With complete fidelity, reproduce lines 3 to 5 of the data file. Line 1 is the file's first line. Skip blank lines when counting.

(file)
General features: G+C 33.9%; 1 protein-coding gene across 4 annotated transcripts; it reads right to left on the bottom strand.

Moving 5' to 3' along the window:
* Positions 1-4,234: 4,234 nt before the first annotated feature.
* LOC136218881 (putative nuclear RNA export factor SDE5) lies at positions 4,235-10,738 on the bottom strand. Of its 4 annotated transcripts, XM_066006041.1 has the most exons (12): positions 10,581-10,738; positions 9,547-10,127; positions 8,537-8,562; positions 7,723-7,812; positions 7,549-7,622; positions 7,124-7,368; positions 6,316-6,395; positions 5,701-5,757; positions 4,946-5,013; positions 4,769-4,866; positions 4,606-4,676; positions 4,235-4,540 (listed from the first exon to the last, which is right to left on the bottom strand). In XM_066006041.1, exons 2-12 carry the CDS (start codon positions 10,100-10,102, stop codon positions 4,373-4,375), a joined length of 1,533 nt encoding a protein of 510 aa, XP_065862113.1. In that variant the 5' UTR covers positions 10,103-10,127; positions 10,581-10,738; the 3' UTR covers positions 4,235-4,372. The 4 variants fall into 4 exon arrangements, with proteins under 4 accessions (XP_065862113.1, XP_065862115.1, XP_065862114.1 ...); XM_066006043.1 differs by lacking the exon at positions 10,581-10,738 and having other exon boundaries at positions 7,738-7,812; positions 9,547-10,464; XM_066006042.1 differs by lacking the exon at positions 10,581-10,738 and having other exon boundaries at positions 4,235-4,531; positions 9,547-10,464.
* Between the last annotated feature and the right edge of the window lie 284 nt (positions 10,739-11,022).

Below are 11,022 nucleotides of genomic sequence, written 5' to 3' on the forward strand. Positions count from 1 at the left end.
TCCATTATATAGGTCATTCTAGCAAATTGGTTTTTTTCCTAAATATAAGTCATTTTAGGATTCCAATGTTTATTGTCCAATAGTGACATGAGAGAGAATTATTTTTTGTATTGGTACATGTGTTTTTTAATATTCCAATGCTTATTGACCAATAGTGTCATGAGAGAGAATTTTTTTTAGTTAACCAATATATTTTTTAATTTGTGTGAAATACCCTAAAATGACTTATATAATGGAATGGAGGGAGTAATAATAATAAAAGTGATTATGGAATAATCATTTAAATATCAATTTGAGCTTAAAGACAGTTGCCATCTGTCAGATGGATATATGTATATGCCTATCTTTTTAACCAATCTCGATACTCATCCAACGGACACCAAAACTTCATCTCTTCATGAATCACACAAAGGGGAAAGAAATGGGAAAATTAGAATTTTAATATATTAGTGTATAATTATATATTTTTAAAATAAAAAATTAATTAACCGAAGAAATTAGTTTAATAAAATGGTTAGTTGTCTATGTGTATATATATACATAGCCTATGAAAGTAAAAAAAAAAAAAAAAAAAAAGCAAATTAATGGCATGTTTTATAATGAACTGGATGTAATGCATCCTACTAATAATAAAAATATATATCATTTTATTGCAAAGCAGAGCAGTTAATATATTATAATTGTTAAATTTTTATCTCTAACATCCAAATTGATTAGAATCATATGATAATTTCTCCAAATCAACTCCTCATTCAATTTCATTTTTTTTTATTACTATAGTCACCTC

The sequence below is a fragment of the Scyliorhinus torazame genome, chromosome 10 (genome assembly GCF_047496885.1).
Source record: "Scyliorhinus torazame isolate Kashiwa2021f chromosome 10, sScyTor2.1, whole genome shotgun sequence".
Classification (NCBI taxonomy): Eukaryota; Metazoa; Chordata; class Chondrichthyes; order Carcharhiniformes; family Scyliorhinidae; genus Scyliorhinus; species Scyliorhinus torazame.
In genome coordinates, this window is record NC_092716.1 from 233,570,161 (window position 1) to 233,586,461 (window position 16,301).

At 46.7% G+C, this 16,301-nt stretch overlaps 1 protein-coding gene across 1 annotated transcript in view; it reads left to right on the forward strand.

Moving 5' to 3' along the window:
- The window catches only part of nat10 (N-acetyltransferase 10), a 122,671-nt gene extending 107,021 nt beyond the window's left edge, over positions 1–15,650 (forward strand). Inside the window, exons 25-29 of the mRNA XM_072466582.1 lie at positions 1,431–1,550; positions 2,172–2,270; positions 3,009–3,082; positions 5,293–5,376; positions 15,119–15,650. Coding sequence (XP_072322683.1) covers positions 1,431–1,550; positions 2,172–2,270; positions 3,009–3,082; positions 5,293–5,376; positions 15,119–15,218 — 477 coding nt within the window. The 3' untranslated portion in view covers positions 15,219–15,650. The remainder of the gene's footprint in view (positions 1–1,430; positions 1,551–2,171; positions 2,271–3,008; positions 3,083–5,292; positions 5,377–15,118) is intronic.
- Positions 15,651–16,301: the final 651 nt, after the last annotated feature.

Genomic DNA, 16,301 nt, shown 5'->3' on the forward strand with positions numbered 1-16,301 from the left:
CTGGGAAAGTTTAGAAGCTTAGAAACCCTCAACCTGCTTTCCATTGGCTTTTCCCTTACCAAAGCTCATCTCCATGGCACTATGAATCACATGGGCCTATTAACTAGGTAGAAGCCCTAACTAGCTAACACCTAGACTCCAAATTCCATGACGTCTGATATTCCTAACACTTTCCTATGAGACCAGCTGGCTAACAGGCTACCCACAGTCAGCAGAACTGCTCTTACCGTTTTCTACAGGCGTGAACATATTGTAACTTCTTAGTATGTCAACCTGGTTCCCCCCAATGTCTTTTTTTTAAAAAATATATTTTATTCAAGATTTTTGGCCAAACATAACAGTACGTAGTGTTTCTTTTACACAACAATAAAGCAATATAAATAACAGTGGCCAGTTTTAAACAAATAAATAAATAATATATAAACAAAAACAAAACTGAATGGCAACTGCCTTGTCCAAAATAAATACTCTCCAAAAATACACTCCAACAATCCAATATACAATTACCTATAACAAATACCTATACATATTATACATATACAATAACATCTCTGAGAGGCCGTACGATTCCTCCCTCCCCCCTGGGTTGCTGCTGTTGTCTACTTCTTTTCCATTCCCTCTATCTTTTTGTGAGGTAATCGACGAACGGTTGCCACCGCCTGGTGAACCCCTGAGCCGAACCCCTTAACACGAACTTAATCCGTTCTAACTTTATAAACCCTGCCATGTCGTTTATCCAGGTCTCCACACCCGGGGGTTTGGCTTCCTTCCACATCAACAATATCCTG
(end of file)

* Positions 1-4,234: 4,234 nt before the first annotated feature.
* LOC136218881 (putative nuclear RNA export factor SDE5) lies at positions 4,235-10,738 on the bottom strand. Of its 4 annotated transcripts, XM_066006041.1 has the most exons (12): positions 10,581-10,738; positions 9,547-10,127; positions 8,537-8,562; positions 7,723-7,812; positions 7,549-7,622; positions 7,124-7,368; positions 6,316-6,395; positions 5,701-5,757; positions 4,946-5,013; positions 4,769-4,866; positions 4,606-4,676; positions 4,235-4,540 (listed from the first exon to the last, which is right to left on the bottom strand). In XM_066006041.1, exons 2-12 carry the CDS (start codon positions 10,100-10,102, stop codon positions 4,373-4,375), a joined length of 1,533 nt encoding a protein of 510 aa, XP_065862113.1. In that variant the 5' UTR covers positions 10,103-10,127; positions 10,581-10,738; the 3' UTR covers positions 4,235-4,372. The 4 variants fall into 4 exon arrangements, with proteins under 4 accessions (XP_065862113.1, XP_065862115.1, XP_065862114.1 ...); XM_066006043.1 differs by lacking the exon at positions 10,581-10,738 and having other exon boundaries at positions 7,738-7,812; positions 9,547-10,464; XM_066006042.1 differs by lacking the exon at positions 10,581-10,738 and having other exon boundaries at positions 4,235-4,531; positions 9,547-10,464.
* Between the last annotated feature and the right edge of the window lie 284 nt (positions 10,739-11,022).